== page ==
Sunday, August 29, 2010

Palak Paneer: The Emblem of Indian Cuisine

A. trotted off to college last week, and she had requested that we prepare many of her favorite dishes before she left. One of those dishes was the infamous palak paneer. I was more than happy to oblige, given that palak paneer has been my all-time favorite Indian dish since I was a toddler. Every year, my mother prepares palak paneer for my birthday, and I never, ever tire of it. How could I, given the creamy, spiced spinach flavored with cumin and garam masala, and of course, the soft, creamy cubes of paneer. I think of palak paneer as the emblem of Indian cuisine. After all, you find it in practically every Indian restaurant, and even those with just a basic knowledge of Indian cusine will more than likely be familiar with palak paneer. We prepare this dish at home each time we want to introduce someone to Indian cuisine. There exist, of course, numerous methods of perparing this delicacy. Some people fry the paneer, while some use it uncooked. There is often some variation in the spices and their proportions. I have never tasted any palak paneer quite like my mother's. Hers always turns out mouthwatering and just the way I like it, with the perfect balance of spices to please all palates; it is neither too spicy nor too mild, but just right. I have been less than thrilled by many versions prepared by restaurants, so I always prefer my mother's own recipe. I promise, after just one bite of this creamy spinach delight, you will never revert to restaurant palak paneer, or (God forbid!) the frozen versions again. Enjoy!

Palak Paneer:
About 1.5 cups of paneer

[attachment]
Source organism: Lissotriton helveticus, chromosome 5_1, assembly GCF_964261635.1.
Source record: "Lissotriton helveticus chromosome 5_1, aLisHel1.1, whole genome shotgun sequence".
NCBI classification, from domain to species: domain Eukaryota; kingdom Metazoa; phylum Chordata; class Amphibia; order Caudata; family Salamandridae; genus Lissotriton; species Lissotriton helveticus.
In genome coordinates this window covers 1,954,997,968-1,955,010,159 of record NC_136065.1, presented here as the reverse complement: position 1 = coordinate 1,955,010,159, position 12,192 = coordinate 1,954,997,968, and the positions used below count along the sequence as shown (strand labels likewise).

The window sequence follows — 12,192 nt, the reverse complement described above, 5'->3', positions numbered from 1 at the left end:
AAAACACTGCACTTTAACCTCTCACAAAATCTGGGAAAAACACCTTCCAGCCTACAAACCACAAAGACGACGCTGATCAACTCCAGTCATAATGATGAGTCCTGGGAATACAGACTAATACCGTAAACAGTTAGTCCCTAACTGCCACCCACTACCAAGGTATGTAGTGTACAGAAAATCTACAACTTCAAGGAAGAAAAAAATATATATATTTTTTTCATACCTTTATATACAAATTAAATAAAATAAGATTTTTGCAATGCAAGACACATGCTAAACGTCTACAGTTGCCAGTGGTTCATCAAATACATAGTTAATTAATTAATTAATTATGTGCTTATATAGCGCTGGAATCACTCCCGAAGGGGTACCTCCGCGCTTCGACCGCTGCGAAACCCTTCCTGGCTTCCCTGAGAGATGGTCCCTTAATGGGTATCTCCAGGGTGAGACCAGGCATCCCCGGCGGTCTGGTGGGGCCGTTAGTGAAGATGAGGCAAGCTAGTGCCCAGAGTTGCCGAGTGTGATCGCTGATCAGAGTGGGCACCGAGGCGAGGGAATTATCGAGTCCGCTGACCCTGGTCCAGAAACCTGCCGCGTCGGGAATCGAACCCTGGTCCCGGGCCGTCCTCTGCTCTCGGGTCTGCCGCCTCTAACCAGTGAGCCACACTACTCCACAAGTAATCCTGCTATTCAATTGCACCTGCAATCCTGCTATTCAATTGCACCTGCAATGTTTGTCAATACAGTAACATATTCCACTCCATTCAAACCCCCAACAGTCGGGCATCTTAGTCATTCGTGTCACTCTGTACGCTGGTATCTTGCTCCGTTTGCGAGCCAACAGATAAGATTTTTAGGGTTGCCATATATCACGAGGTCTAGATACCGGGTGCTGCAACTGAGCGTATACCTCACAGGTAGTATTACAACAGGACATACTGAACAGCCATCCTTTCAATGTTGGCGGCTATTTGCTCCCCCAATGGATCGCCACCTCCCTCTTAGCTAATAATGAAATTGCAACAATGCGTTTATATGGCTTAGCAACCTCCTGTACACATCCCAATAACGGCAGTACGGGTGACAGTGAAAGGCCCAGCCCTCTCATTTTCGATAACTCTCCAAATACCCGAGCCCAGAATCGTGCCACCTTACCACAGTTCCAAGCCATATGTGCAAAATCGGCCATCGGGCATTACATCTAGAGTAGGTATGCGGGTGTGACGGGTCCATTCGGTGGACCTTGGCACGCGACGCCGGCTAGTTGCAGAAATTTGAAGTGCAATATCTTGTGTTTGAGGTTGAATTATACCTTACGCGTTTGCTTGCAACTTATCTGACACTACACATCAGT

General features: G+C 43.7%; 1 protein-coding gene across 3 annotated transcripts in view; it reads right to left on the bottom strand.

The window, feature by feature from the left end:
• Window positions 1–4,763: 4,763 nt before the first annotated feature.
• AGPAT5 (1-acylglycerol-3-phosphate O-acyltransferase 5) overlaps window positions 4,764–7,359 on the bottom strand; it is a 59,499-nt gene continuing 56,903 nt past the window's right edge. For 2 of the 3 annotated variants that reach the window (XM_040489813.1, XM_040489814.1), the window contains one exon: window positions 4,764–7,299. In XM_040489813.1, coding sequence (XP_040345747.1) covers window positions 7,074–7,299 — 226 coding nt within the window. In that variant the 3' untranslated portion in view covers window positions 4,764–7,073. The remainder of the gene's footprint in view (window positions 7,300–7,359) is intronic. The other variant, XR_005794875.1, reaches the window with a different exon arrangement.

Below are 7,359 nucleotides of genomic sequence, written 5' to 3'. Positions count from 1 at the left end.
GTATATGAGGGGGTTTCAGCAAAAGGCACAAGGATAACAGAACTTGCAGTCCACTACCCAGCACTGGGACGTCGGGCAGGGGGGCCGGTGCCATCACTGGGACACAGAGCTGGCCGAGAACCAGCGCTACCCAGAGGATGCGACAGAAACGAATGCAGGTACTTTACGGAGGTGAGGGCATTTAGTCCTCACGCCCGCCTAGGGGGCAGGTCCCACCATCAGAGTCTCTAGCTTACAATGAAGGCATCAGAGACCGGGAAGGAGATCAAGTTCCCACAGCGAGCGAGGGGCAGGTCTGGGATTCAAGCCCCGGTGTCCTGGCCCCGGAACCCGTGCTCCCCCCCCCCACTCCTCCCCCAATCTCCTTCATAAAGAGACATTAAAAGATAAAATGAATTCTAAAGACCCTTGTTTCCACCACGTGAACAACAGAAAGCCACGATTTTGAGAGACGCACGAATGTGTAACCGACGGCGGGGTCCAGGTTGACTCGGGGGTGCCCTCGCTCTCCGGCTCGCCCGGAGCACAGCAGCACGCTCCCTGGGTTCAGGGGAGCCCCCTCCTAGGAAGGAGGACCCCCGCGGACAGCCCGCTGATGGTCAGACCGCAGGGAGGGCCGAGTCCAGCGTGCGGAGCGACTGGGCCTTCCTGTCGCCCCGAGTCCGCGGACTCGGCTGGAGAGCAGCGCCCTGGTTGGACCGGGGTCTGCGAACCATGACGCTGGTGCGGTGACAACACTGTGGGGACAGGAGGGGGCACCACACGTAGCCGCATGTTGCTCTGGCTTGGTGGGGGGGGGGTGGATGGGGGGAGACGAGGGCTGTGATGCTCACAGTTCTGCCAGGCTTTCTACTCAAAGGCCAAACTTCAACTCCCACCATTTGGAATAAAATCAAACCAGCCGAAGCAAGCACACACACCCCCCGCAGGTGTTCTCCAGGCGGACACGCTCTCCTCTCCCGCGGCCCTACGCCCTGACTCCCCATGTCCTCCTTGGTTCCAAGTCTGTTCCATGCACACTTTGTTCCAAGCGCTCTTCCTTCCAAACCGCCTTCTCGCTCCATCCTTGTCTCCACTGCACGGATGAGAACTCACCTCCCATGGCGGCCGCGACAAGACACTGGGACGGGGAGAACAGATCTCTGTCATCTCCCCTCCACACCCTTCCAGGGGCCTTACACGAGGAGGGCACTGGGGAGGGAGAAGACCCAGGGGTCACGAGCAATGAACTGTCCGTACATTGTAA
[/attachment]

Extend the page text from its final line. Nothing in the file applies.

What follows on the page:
1 16 oz. bag of frozen spinach, thawed and partially squeezed
2 tbsp. oil
1 onion, peeled and cut into fourths
1 heaping tsp. coriander powder
1 tsp. cumin powder
1/2 tsp. cayenne powder
1 tsp. garam masala
1 8 oz. can tomato sauce
salt to taste, or about 1 tsp.
1 tsp. garam masala
1/2 cup cream

Put the onion pieces into a food processor, and process until finely chopped, but not ground. Heat the oil in a pan. Add the onion, and cook on medium heat until tansluscent and cooked. Add the corainder, cumin and cayenne powders. Then, add the tomato sauce, and cook for 1-2 minutes. In the meantime, process the spinach in the food processor until fine, but not a paste. Add in the spinach, cover, and cook for about 15-20 minutes, or until it achieves a creamy consistency. Add the salt, garam masala, and cream, and let it simmer for 2 more minutes. Finally, add the paneer cubes, cover and cook on low for about 5 minutes. Serve hot. Note: This picture was taken with candlelight on a night we had lost our electricity.


Rachana said...

Palak paneer is always a hit at my place too :-) Looks really tempting!

Jan Sherman said...

Palak paneer is not easy to make. It takes a great deal of time and patience. The easiest and most affordable strategy is buy a decent prepared ready to consume how to make palak paneer. However, don't rush out and purchase the shelf stable retort pack; once meals is put in a retort oven, then it is subjected to high temp and also at high temp, paneer develops a burnt/ rubbery feel. Thus I urge a suspended entree as well as also the very best paneer entrees can be found beneath nanak brandnew.

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